Enterprises nowadays not only have a huge repository of data, but they keep collecting large volumes of data from a variety of sources for various analytics and business intelligence initiatives. Collecting large volumes of data and piling it up in data warehouses is no longer one of the biggest challenges facing organizations. In fact, what organizations struggle with is getting their databases to speak the same language so they can talk to each other. This is the first important step in the data integration process that, if not done right, can result in ineffective decision-making due to replicated errors and inaccuracies in data analysis. This is where data mapping comes in – but what is data mapping?
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What is data mapping and why is it important?
Data mapping can be defined as the process of matching data fields or elements from one or more sources to their corresponding data fields or elements in destination. In other words, data mapping allows us to create relationships between data models present in disparate sources.Many a times, organizations use what is known as a data mapping template to map data fields from source systems to target systems. There are various data mapping, data integration, and ETL tools that automatically map data fields from one source to another. This not only speeds up the process, but also results in massive savings in the long run, and greatly reduces the risk of errors.
There are certain data mapping best practices and techniques when it comes to mapping data fields from one system to another. Before we get to them, let us first see why data mapping is important. Data today comes from a variety of sources in different formats, and it is impossible draw insights if it is not homogenized. Data mapping enables two systems to communicateby ensuring that the data is in the required format at the destination.When data is mapped correctly, it can be integrated, transformed, migrated as well as loaded into data warehouses easily. It ensures that the data does not have inconsistencies and is accurate. This makes it accessible to the decision makers for confident decision-making.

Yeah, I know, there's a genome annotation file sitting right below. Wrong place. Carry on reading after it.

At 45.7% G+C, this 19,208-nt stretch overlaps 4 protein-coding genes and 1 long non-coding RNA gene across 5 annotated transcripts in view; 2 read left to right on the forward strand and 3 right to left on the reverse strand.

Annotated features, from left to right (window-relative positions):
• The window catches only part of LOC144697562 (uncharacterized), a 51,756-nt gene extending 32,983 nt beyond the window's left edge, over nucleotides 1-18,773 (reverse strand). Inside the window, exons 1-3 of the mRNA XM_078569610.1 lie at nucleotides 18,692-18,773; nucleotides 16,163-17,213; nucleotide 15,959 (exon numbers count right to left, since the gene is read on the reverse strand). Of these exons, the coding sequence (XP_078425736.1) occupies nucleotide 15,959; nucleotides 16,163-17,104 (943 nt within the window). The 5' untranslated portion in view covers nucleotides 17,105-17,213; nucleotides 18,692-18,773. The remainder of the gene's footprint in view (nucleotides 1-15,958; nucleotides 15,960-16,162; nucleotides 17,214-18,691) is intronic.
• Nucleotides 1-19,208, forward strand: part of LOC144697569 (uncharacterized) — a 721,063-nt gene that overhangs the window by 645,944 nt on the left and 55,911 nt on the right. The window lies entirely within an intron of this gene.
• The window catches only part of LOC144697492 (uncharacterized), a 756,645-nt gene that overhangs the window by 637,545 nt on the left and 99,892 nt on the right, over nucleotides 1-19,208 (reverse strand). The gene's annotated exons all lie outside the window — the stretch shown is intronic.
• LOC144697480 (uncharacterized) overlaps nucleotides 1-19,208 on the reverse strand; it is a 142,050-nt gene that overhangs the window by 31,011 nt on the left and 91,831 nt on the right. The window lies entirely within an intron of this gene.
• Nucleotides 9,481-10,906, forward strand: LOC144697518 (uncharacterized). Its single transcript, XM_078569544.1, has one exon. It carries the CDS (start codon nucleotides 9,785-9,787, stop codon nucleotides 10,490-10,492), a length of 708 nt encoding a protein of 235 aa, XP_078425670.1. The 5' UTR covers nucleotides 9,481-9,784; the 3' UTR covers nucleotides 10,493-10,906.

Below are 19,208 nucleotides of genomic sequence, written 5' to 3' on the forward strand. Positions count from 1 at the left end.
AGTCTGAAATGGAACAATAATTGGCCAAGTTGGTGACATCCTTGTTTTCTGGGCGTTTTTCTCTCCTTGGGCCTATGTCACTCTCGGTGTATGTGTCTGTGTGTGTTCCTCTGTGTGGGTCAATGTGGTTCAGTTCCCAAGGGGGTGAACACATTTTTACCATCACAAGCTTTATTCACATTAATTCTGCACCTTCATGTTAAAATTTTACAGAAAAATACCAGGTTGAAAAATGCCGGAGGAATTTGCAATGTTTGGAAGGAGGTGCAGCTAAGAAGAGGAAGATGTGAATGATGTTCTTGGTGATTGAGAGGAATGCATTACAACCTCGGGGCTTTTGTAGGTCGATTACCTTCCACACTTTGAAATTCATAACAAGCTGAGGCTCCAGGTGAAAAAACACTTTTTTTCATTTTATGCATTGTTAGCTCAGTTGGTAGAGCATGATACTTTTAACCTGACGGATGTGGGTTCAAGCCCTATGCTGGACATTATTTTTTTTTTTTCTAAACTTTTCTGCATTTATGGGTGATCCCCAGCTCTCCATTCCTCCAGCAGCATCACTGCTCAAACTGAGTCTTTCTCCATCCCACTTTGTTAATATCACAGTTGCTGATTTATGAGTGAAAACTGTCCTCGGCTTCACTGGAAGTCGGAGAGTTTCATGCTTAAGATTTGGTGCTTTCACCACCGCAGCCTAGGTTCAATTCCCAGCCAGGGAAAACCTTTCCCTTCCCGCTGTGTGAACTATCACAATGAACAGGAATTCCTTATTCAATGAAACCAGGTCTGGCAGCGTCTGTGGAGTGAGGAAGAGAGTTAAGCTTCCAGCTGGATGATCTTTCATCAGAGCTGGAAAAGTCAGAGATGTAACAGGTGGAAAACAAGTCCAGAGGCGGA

Data mapping techniques
As far as data mapping techniques are concerned, there are mainly three types – manual, semiautomated, and fully automated.
- Manual data mapping
This is, as the name suggests, the manual method to map data. It requires professional coders from IT or other technical department to write code and map data sources to the target schema. While this is time-consuming and requires a lot of expertise, it offers full control and customization.
- Semiautomated data mapping
This data mapping strategy is also frequently called schema mapping. Once again it can be inferred from the name that it is a combination of both manual and automated data mapping strategies. What happens is that data mapping tools create links between the data sources which are then verified by IT or technical personnel. Any adjustments that are necessary can then be made.
- Fully automated data mapping
In contrast to manual and semiautomated data mapping, a fully automated data mapping requires no coding. Data mapping tools or other sophisticated data integration and ETL tools are fully capable of taking care of the data mapping process on their own. This normally happens in a code-free, drag-and-drop environment.
Data mapping best practices
Having gone through the data mapping techniques, let us now look at the 5 best practices to follow when mapping data:
- Identify and map data
Mapping data can be a challenge; however, it can be easily dealt with by identifying the data owner. These data owners are well-versed in their domain and bring a wealth of knowledge when it comes to giving meaning to the data. Clearly, it only makes sense when someone who has the knowledge on the history of data is involved in mapping it.
- Ensure data security
Data mapping tools, more specifically, data integration software these days are equipped with advanced security features that protect the data and data repositories from unauthorized access while providing certain level of access to users such as data analysts.
- Automate the process
Using automated data mapping, organizations can save resources in the long run as their data changes and evolves over time.
- Maintain periodically
For a data pipeline that continues to flow data seamlessly, it is crucial to maintain it from time to time, or when the need arises. This might mean updating or modifying existing data mappings; therefore, it is important to ensure that the mappings are as accurate as possible before the maintenance.
- Keep records of data sharing
Data maps are critical to keep a track of entities with whom the data is shared. It is necessary to document every aspect of data mapping and how it is used to ensure there are no disruptions when new people are involved in the process.
As with every other aspect of data integration, there are some best practices to take advantage of when mapping data. There are also different techniques that organizations can take advantage of depending on their use-case, budget, and specific requirements. While manual data mapping offers customization and full control at the expense of time and effort, and fully automated data mapping offers ease-of-use, speed, and code-agnostic environment, semiautomated data mapping strikes a balance between the two.